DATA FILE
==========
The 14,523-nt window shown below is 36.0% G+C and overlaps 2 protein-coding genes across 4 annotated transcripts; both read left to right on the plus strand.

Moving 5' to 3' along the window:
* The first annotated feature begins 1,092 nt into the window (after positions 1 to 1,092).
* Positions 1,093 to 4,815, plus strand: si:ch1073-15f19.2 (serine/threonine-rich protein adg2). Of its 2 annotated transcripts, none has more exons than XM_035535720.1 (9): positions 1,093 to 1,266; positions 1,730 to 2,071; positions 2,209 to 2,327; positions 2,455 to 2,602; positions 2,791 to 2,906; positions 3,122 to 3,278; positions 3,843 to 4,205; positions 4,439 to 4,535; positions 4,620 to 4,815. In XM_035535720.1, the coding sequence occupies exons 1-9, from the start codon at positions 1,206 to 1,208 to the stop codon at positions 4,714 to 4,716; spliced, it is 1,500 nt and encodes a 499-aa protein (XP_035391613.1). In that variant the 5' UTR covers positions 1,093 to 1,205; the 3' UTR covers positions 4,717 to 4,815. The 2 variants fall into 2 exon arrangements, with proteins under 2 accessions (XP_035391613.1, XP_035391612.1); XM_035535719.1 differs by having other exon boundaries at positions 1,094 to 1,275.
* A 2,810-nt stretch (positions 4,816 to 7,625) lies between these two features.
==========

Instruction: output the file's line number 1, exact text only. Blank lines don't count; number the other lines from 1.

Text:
The 14,523-nt window shown below is 36.0% G+C and overlaps 2 protein-coding genes across 4 annotated transcripts; both read left to right on the plus strand.